What’s the most challenging thing about your work? And the most rewarding?
The most challenging thing about my work is ensuring that at all times, each and every young photographer working with us has access to the same high quality photographic resources and support. The most rewarding aspect is definitely seeing many of these photographers coming from difficult upbringings achieving their goals and going beyond their own expectations in both their personal and artistic growth.
Did the impact of social media affect your work?
Social media has democratised the presentation and distribution of photographic content. We no longer depend on galleries to have new and old work curated and presented to a much larger and diverse audience from all over the world.
What do you think should be done to tackle the lack of diversity in the photography world?
All gate keepers holding critical position in crucial platforms and spaces need to attend global diversity workshops and begin to unlearn implicit bias. And of course those same spaces need to have a diverse team, representing the complex dynamics of the world we live in.
What do you think should be done to decolonize the gaze in the art world?
In the Global South many have strived to identify and confront archives of colonial formation, increasing the voices that confront any residual or any new resurgence of the colonial gaze. Education spaces are incubation for activating the decolonizing process. The main responsibility lies in the Global North where these conversations about te colonial gaze are often not given the attention they deserve. The colonial gaze as a power tool originates from the Global North, and it is there that the process to dismantle it should start.
Lekgetho James Makola, born in GaSekhukhune in Limpopo – South Africa, has a Fine Art degree (in 1999) from Durban University of Technology in Durban, South Africa. His artistic achievements include a Bronze Sculpture commission for President Nelson Mandela.
He worked in Museums for over 10 years, including Community Arts and Culture outreach activities. In the 10 years, he held positions from Exhibitions Technician, Museum Exhibitions Curator, Exhibitions and Interpretation Manager to Heritage Conservation and Research Senior Departmental Manager, with the latter at the Robben Island Museum, World Heritage Site that included overseeing the critical anti-apartheid Photography collection at Mayibuye Archives. The 6 years at Robben Island Museum includes being part of and overseeing the documentation of memories of over 500 ex-political prisoners, their families and prison warders for the Robben Island Prison Memory project.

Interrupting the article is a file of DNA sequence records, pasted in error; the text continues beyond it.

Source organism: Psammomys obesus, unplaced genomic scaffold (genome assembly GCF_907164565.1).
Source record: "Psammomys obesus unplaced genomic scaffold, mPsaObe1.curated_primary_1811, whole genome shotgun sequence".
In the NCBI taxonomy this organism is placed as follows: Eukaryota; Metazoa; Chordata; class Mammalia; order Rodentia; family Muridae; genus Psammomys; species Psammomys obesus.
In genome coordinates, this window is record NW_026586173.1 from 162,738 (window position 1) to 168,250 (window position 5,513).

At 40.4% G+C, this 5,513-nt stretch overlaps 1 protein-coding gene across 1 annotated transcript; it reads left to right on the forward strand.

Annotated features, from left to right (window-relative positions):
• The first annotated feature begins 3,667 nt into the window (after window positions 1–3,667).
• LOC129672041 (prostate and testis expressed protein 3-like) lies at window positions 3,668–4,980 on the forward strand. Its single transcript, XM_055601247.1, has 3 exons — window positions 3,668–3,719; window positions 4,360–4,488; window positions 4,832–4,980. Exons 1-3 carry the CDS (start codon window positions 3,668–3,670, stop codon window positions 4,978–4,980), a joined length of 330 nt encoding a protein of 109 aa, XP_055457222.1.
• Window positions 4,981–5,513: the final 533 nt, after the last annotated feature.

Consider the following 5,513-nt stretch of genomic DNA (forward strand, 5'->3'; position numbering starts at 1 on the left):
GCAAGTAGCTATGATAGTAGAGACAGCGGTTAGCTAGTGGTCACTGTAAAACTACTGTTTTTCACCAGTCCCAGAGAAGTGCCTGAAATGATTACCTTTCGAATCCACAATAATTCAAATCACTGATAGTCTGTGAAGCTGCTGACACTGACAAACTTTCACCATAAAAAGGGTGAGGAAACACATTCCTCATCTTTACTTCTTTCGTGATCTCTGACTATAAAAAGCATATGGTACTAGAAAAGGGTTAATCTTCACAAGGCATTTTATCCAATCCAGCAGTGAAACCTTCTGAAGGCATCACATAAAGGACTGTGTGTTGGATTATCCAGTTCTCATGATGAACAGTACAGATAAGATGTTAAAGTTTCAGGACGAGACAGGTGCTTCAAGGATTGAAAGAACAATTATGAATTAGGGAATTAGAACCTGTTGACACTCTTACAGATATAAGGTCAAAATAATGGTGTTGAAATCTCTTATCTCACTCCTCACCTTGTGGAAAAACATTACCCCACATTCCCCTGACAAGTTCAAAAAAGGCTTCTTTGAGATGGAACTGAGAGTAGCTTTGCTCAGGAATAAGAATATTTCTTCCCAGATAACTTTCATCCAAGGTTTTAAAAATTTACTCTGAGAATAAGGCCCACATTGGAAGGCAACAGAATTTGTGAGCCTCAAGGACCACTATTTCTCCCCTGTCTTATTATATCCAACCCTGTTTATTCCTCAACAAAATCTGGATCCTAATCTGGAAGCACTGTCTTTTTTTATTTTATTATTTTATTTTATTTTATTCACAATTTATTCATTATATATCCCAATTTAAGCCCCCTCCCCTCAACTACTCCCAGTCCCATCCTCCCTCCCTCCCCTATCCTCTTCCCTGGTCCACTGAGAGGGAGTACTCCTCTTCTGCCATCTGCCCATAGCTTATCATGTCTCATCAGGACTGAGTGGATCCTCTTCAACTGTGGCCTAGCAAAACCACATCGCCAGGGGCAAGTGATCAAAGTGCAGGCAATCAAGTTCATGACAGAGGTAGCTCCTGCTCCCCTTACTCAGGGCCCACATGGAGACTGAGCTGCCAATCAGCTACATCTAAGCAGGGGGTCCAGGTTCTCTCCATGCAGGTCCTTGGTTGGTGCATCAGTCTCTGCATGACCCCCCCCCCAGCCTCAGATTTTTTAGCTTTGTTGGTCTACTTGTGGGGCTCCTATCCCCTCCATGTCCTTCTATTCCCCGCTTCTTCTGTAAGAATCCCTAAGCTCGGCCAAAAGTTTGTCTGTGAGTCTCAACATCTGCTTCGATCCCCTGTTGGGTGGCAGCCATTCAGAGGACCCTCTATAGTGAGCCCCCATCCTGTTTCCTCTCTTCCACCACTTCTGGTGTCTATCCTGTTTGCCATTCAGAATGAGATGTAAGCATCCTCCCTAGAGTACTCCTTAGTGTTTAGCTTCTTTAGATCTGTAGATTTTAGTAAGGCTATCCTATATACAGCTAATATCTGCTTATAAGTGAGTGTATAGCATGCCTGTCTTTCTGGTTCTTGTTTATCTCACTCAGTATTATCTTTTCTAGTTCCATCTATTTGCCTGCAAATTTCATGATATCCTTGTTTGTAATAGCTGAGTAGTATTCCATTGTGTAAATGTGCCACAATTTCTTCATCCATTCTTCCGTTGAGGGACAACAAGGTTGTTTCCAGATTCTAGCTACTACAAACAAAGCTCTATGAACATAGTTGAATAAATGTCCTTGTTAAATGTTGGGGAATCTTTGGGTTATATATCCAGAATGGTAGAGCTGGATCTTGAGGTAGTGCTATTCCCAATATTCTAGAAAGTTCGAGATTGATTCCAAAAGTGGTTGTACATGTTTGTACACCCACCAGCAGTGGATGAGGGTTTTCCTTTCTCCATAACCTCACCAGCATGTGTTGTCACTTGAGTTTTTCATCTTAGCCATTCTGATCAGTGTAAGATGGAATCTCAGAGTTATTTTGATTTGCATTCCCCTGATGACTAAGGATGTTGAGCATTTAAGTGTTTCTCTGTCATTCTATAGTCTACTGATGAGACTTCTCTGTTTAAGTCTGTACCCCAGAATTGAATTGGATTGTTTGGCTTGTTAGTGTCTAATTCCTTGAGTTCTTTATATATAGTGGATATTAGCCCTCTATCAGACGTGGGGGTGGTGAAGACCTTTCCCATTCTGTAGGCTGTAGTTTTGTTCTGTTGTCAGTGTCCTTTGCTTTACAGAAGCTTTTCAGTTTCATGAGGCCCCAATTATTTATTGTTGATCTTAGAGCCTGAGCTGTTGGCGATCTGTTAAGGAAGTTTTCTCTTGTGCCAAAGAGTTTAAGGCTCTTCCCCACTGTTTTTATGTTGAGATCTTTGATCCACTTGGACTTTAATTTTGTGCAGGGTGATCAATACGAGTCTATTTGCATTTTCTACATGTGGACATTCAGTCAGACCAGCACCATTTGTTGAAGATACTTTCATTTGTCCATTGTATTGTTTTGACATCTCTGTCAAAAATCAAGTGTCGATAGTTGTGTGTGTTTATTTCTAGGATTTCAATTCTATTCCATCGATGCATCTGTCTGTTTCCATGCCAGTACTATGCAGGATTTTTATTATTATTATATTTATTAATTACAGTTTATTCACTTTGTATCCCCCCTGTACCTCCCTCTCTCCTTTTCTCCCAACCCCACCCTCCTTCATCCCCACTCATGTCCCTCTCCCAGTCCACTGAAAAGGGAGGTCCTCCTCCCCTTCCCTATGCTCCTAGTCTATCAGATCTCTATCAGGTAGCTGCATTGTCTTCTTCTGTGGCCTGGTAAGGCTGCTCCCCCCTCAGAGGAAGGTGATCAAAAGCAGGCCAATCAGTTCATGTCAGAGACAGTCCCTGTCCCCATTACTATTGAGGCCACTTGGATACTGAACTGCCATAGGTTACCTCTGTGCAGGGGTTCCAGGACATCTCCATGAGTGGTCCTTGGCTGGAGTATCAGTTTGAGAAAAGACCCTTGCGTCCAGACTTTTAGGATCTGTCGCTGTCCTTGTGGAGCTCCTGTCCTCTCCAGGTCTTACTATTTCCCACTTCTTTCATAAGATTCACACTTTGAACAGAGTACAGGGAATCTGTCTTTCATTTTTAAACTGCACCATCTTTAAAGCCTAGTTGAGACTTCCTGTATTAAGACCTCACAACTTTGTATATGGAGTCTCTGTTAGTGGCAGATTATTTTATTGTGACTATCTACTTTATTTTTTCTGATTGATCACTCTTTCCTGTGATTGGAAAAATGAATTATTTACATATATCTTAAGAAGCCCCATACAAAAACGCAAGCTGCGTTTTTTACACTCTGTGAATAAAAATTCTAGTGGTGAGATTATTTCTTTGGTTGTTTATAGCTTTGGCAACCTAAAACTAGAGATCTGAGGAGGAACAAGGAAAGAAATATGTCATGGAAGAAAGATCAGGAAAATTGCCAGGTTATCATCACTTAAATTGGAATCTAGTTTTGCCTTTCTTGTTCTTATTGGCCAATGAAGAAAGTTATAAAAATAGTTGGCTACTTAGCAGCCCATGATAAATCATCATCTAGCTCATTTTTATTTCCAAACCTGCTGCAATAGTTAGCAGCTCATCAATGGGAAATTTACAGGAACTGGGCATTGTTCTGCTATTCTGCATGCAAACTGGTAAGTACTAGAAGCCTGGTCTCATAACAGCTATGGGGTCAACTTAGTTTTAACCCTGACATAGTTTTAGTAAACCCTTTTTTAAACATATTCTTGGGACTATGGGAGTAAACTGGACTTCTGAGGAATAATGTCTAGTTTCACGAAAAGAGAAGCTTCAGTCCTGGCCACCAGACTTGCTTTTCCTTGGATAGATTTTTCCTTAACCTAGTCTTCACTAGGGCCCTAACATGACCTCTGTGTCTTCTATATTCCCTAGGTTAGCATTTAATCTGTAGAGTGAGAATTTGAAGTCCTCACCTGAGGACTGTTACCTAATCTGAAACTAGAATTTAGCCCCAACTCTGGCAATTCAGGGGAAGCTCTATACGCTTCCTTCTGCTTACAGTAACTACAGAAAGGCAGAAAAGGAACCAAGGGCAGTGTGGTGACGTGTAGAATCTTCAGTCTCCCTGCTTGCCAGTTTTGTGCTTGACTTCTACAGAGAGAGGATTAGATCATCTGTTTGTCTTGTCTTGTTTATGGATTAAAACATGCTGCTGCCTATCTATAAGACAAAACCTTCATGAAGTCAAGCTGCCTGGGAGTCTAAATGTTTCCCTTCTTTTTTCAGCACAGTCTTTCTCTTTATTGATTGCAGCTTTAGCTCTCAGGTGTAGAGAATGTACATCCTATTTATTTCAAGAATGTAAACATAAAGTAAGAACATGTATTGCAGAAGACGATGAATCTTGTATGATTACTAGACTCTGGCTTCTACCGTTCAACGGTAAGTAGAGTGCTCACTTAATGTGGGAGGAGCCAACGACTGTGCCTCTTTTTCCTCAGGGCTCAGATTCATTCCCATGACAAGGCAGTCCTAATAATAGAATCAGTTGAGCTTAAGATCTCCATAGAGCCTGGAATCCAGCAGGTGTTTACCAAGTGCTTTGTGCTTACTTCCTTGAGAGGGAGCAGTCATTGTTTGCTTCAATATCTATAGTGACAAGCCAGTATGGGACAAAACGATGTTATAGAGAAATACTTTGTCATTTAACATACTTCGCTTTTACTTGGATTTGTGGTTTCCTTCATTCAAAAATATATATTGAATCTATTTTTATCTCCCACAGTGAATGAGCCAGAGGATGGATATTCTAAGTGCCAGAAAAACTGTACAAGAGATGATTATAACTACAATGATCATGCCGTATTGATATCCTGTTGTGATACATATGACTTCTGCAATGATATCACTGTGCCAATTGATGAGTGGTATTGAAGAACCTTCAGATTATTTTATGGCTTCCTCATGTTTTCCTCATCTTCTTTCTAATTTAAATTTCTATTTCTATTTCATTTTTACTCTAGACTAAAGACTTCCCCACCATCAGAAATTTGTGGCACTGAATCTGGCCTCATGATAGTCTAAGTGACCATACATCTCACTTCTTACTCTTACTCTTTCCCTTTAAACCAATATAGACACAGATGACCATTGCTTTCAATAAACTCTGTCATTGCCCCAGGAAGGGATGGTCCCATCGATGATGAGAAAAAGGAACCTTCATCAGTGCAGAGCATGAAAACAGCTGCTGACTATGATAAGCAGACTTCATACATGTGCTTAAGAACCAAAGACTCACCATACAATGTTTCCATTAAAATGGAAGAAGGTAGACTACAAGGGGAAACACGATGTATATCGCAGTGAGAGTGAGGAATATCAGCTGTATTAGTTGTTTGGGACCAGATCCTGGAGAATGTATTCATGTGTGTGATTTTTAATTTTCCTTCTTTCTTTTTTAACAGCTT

He is an International Ford Foundation Fellow on Social Justice 2009, and a Graduate of Howard University Washington DC USA with MFA in Film Studies 2013. Since joining the Graduate programme in August 2010, Lekgetho participated in over 10 short film productions 7 of which he wrote, directed, produced and edited. He produced a Thesis documentary film focusing on Effects of Gentrification on lower income residents in Washington DC, following the work of Empower DC.
In March 2012, he co-founded Kali TV, an Independent Online media organization based in USA whose mission is to engage, inform and entertain viewers with news about Africans in the Diaspora through images.
Lekgetho is a founding member at Parallel Film Culture (Washington DC) and his portfolio was Outreach Specialist. He also founded an independent production company KGETHI IMAGES (Pty)Ltd August 2014 South Africa, which focuses on film, photography and art with a plan to establish an Online broadcast as a media distribution and engagement platform.
Lekgetho is currently the Head of Market Photo Workshop, where he leads the strategic visions of artistic and educational programming of the 31 year old photographic institution that offers photography courses prioritizing students from marginalized communities and runs programmes that interface with the professional industries through curatorial, incubation, mentorships, archives and research and workshop activities. Many of the photographers who came through these programmes have gone to receive national, regional and international recognition. Lekgetho sits on the international Advisory Committee to the Board of Catchlight, and Curatorial Advisory Committee of the 2017 Bamako Encounters. He was in the jury for a number of global photography contest including Chairing the General Jury of the 2020 World Press Photo Contest.